2010 Ten Favourite Labels
Liam Singer

Keith Canisius
Cursor Miner
Dark Party
Ex-Wise Heads
Forever Delayed
The Fun Years
Dirk Geiger
The Green Kingdom
Chihei Hatakeyama
Robin Holcomb
The Inventors of Aircraft
Peter Jørgensen
My Dry Wet Mess
Silje Nes
Sharp & Whetham
Liam Singer
Erik K Skodvin
Sarah Kirkland Snider
Squares On Both Sides
David Sylvian
Taiga II
Francesco Tristano
RJ Valeo

Compilations / Mixes
Buzz.RO! 2010
Crónica L
Timo Maas
Movement Torino Festival
Sebastian Mullaert

Dday One / Glen Porter
Depth Affect
The Gentleman Losers
Piece of Shh…
Teebs & Jackhigh
thisquietarmy + yellow6
Tom White

Evon: The Bees Are Coming
Aphonia Recordings

Oakland, California-based Agnes Szelag is many things: an MFA graduate in Electronic Music and Recording Media from Mills College, a member of Myrmyr (alongside Marielle Jakobsons aka Darwinsbitch), and solo recording artist in her own right. Her first outing on the Aphonia label happened two years ago when she issued the No Summer or Winter EP under her birth name, and it's now followed by her first full-length The Bees Are Coming, which explores Szelag's songwriting side under the pseudonym Evon. While the album finds her once again acting as a one-person mini-orchestra (she's credited with cello, bass, guitar, harpsichord, glockenspiel, guzheng, psaltry, vibraphone, piano, electronics, harp, and percussion), it also features contributions from a small number of guests, many of whom are responsible for bringing a harder edge to the album with contributions that are more suggestive of moody goth-rock than classical or avant-garde genres.

“Filling Gaps,” an exotic weave of high-pitched strings and mallet percussion (marimba, vibraphone) that's somewhat reminiscent of Gamelan music, bleeds into “Comic Book Cells,” where Szelag's voice drapes itself languorously across a dark, meditative backdrop. There's a pronounced vocal presence on the album, not to mention a stronger gravitation towards accessible song structures, that can make it seem like more of a calculated bid for broader acceptance on Szelag's part—not that she need apologize for wanting her music to reach beyond a circumscribed pool of experimental aficionados. In places, a much harder sound emerges compared to the music she's released prior to The Bees Are Coming, as the gothic dirge “Oakland” makes clear when the snarl of her lead vocal is shadowed by macabre vocal chants while heavy drums (by Jordan Glenn) and a small guitar army (Alec Karim, Jon Porras, The Norman Conquest) lend their own brand of dissonance to the material. Listening to “Oakland” and the near-cacophanous closer “Love is Wild,” one might be forgiven for thinking Carla Bozulich might have had a place on Szelag's recent playlist. “One of These Days” accompanies her haunting vocal with harpsichord in a lilting goth-pop exercise, while the clarity of her multi-tracked voice manages to rise above the aura of anguish cultivated within the murder ballad “Bees Knees.”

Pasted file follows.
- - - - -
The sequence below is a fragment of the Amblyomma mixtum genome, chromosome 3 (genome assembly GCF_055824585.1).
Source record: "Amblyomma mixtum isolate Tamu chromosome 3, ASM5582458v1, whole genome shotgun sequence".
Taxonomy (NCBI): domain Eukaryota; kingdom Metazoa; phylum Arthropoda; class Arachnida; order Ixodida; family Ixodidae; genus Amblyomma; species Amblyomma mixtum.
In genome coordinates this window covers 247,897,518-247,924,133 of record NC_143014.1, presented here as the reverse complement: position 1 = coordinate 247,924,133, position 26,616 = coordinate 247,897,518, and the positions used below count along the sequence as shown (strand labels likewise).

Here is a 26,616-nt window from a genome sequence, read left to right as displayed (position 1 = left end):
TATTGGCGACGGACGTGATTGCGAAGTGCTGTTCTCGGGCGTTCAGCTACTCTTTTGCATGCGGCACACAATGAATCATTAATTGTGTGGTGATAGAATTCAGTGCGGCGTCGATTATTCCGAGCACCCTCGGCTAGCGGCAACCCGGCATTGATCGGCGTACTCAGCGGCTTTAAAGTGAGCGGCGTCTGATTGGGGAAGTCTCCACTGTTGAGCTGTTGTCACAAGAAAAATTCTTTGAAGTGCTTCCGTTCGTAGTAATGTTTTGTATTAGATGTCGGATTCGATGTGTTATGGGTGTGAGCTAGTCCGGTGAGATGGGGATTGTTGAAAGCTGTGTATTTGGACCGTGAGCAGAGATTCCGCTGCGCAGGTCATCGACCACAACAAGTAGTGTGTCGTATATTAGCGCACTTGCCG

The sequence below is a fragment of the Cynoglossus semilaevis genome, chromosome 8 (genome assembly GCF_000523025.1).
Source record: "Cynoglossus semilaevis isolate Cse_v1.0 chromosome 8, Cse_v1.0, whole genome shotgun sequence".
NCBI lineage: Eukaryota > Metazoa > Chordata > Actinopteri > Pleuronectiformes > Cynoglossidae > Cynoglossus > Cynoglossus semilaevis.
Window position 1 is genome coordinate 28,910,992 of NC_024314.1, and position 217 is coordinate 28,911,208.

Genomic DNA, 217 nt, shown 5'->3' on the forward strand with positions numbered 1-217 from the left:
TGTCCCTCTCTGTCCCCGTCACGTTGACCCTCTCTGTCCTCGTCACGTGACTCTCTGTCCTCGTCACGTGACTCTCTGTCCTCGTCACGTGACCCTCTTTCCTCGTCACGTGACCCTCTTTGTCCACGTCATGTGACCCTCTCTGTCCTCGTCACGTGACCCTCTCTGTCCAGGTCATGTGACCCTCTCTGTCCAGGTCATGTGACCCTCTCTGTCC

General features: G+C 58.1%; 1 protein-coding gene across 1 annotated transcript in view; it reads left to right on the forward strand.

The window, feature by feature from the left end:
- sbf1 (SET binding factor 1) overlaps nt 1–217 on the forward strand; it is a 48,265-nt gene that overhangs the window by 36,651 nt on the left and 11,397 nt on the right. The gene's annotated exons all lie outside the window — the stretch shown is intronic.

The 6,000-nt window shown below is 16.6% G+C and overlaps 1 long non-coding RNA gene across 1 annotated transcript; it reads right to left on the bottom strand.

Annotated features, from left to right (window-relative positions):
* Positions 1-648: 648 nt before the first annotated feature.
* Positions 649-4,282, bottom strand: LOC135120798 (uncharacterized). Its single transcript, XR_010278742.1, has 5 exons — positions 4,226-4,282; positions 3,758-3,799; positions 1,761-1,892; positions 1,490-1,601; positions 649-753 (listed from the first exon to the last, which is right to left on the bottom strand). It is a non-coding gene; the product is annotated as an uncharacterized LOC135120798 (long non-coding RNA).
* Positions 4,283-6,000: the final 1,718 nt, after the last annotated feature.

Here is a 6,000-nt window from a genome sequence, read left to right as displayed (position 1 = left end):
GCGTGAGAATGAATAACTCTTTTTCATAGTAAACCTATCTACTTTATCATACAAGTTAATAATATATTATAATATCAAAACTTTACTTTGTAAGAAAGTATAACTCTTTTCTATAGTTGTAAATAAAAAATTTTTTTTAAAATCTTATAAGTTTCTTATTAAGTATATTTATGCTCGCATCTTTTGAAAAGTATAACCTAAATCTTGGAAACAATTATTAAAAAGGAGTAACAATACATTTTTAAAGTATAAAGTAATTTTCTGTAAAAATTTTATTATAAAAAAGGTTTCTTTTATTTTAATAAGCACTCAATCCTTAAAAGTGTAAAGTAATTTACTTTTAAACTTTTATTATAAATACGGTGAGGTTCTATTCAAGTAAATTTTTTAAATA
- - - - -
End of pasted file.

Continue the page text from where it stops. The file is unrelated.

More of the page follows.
Ultimately, however, darkly atmospheric settings such as “City of Embers” and “The Thread” make the strongest impression as they play to her instrumental sound-sculpting strengths and move her cello playing to the forefront where it sometimes arm-wrestles for dominance with the haunted vocalizing. All power to Szelag for fearlessly pushing her music into new and heretofore unexplored territory on The Bees Are Coming, but The Amber Sea, Szelag's superb 2009 collaboration with Jakobsons under the Myrmyr name, nevertheless remains this listener's preferred Szelag recording to date.

November 2010